Road

Wednesday’s EuroFile: Heras signs; Bruyneel happy; Beloki on the mend; Armstrong speaks

Spanish climber Roberto Heras finalized his move to the Liberty-Seguras team on Wednesday when he signed a three-year contract. Heras' departure from Armstrong's U.S. Postal team was confirmed last week by the American team. Heras had a year of his contract left to run and Liberty had to pay a 1.6 million euro buy-out clause. Press reports in Spain say Heras will earn at least 1.2 million euros per season at Liberty, where he will be the number one rider after Joseba Beloki quit to join French team La Boulangere. Postal, meanwhile, has signed up Portugal's Jose Azevedo to replace Heras,

By Andrew Hood

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Photo: AFP (file photo)

Spanish climber Roberto Heras finalized his move to the Liberty-Seguras team on Wednesday when he signed a three-year contract.

Heras’ departure from Armstrong’s U.S. Postal team was confirmed last week by the American team. Heras had a year of his contract left to run and Liberty had to pay a 1.6 million euro buy-out clause.

Press reports in Spain say Heras will earn at least 1.2 million euros per season at Liberty, where he will be the number one rider after Joseba Beloki quit to join French team La Boulangere.

Postal, meanwhile, has signed up Portugal’s Jose Azevedo to replace Heras, who joined US Postal in 2001 after the American team bought out his contract with the Spanish Kelme team after his first Tour of Spain title.

Bruyneel confident
U.S. Postal’s sport director Johan Bruyneel says everything is on track for Lance Armstrong to build for a run at a record sixth Tour de France title.

Bruyneel returned to his European base in Spain this week after spending eight days with Armstrong and U.S Postal teammates in Austin in the season’s first training camp. Speaking with the Spanish daily MARCA, Bruyneelsaid Armstrong is motivated “more than ever” for the looming season.

“He’s in better form now than he was this time last year. Physically,he’s strong and even though he hasn’t raced since September, there hasn’tbeen a week when he hasn’t touched the bike,” Bruyneel said.

Joining Armstrong in Austin were George Hincapie, Floyd Landis, VictorHugo Peña and David Zabriskie and Postal newcomers Patrick McCarthy,Ryder Hesjedal, Daniel Rincón, Benjamín Noval, Stijn Devolderand Jurgen Van den Broeck.

“They rode for three to four hours per day as well as did some gym work,”Bruyneel said. “It was a good atmosphere and the guys are already lookingforward to the season.”

Bruyneel said Armstrong’s 2004 racing schedule won’t be finalized untilnext month, but hinted that the Texan would likely skip Amstel Gold andLiege-Bastogne-Liege this spring so he can return to the United Statesmid-season.

Armstrong is expected to make his season debut at the Tour of Murciaand would likely start Milan-San Remo, with the obvious goal of makinga run at what would be a record-setting sixth Tour de France victory.

“The Tour is the only race that counts with Lance, even though thisyear there is also the Olympics,” Bruyneel said. “Lance has always said,and rightly so, that he never set his mind to win five Tours and equalthe record set by (Miguel) Indurain, but now he’s very motivated for thesixth now that the opportunities there.”

Beloki’s on the mend
Spanish star Joseba Beloki’s comeback continues on a positive noteas doctors this week removed the final rods that were holding togetherhis right elbow he smashed during his dramatic spill in July’s Tour deFrance.Beloki travels this week to join his new Brioches la Boulangere teammatesfor the second time for an early season training camp in France.Armstrong answers all in Q & A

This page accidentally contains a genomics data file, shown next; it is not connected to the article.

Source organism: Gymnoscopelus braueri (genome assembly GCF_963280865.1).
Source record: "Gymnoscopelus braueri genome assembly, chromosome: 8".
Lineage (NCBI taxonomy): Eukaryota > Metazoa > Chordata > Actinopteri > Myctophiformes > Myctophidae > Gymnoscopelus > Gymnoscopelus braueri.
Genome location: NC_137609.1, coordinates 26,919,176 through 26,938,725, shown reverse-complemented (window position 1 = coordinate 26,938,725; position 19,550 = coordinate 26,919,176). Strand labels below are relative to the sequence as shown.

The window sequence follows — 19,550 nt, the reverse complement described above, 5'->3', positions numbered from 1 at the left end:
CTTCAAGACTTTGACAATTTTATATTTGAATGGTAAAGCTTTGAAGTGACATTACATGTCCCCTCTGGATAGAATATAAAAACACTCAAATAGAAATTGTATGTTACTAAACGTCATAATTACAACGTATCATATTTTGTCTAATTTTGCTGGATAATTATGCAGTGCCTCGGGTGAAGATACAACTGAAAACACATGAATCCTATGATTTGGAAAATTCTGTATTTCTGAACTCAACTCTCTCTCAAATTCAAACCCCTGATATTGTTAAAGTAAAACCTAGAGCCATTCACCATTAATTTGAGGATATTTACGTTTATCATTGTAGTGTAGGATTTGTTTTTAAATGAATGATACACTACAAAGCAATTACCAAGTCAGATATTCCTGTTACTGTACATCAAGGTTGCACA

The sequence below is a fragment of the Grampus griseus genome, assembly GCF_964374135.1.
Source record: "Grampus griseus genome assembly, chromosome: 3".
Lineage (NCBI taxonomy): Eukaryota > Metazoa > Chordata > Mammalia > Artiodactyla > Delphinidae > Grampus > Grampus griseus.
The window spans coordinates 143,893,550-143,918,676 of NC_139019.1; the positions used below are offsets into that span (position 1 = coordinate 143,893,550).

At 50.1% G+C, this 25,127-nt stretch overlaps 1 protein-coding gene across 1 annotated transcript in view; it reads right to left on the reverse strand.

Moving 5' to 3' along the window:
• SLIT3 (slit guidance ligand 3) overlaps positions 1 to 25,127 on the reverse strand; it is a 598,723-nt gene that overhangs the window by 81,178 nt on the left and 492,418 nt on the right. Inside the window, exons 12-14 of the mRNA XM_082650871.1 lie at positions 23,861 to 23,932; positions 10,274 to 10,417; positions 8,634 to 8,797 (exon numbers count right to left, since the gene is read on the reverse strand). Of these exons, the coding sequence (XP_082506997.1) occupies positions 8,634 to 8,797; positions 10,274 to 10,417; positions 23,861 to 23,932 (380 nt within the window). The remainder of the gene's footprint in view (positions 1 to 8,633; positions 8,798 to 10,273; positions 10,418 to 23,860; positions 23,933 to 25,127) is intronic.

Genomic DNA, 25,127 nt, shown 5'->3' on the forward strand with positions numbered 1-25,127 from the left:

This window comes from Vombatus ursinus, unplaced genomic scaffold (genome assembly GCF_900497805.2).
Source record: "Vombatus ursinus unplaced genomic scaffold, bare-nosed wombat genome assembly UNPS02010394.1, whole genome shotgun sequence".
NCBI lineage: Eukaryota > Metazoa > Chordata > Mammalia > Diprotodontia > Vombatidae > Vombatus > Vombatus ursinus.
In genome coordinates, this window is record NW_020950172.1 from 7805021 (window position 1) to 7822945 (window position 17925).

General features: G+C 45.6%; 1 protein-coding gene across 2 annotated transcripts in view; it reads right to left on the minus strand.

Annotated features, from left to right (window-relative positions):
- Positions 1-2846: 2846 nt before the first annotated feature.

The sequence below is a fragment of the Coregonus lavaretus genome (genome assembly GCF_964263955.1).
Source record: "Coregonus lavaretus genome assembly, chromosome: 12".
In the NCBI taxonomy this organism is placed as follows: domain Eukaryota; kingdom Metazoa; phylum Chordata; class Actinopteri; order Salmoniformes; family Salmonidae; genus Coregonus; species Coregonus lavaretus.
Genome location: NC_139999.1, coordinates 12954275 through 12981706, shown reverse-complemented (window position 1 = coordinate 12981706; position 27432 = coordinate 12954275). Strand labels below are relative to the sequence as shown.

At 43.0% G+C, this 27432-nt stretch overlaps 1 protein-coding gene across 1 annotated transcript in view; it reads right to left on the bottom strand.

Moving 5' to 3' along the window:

Meanwhile, Armstrong recently wrapped up his annual December trainingcamp in Austin, marking his first steps toward the 2004 season and a runat a record sixth Tour victory.Armstrong’s staff at his official web page (www.lancearmstrong.com)ran this Q & A with the man on everything from his Tour buildup, hisracing schedule and his personal life. Here are excerpts:Question: You had your annual Austin training camp for the boyslast week – how’d that go?Armstrong: It went exceedingly well, the weather was beautifuland we were able to put in some good miles. Primarily, because of the weather,it was the best one yet. The new guys sync’d well and they look to be strong.Question: What was your reaction to the news that Roberto Heraswanted to leave USPS? Was that a surprise to you or had it been in theworks for a while behind the scenes and it all just came together quickly?Armstrong: I have to say that I wasn’t terribly surprised. Roberto’sa leader and had the opportunity to go and do that, plus get a longer termdeal. I wish him well.Question: The addition of Jose Azevedo looks on paper to be avery nice fit. There would seem to still be some funds left for anotherrider as well – is that in the plan?Armstrong: The ‘Ace’ does fit in well. He can climb, time trial,and is strong in the TTT. He’ll fit nicely. We may take another young Americanrider yet to be decided on.Question: Your private life has been in the mainstream mediaa lot over the last few months – how has that impacted you, or is thissomething that you’re more used to in Europe that is now spilling overto the USA?Armstrong: It’s tough to ever get comfortable with that typeof exposure. It is what it is, and I can’t really control it. People loveto get the ‘scoop’ so they have a job to fill. It’ll never change.Question: Gilberto Simoni and Jan Ullrich have recently calledyou out in the media, and while that wasn’t too surprising for Simoni,it did seem a bit uncharacteristic for Ullrich. What are your thoughtson what seems to be basic ‘trash talking,’ especially as it relates tothe professional cycling community?Armstrong: I don’t know and I honestly don’t give it much thought…like they say, ‘Believe only half of what you see, and none of what youhear…’Question: You have said that you wanted to do more training alonethis year in terms of preparing for the 2004 Tour. Is this to limit distractions,allow you to go harder – what’s the big benefit solo vs. training withothers?Armstrong: Solo time is time for me to think, dream, ponder andget clarity. Call it therapy if you will. I like it and prefer it for mostrides.Question: Looking ahead to the 2004 Tour course, it would appear- sans drama, of course – that the keys would be the first two real climbingstages in the Pyrenees – Stage 12 up to La Mongie and Stage 13 atop Plateaude Beille. Does a ‘statement’ need to be made there, do you think?Armstrong: A statement would be nice there; it’s worked in thepast. However, I suspect the competition will be deep in ‘04 and that couldprevent an early explosion. Both La Mongie and Plateau de Beille are veryhard, so at least that’s working in our favor.Question: What’s the latest on you doing the Tour of Georgia?Is it looking more or less probable?Armstrong: Unfortunately, I think it’s dead. So not good at all.Question: Will you be racing anywhere else in the US this yearor is there more a post-Tour focus on the Olympics (Aug 14 and 19) in Athens?Armstrong: We’re talking about doing the Tour of Gila (Apr 30- May 4) in western New Mexico – more to come.Question: Rumors still abound that if you win the sixth Tourand then do well in the Olympics, retirement can’t be far off – still rumors,or would that be a good way to go out?Armstrong: Well, that certainly would be a good way to go out,but I can’t make that call now. Lots of stuff still to do … like winningthe Tour. I suspect I’ll evaluate everything in August (2004) and thenmake my decision.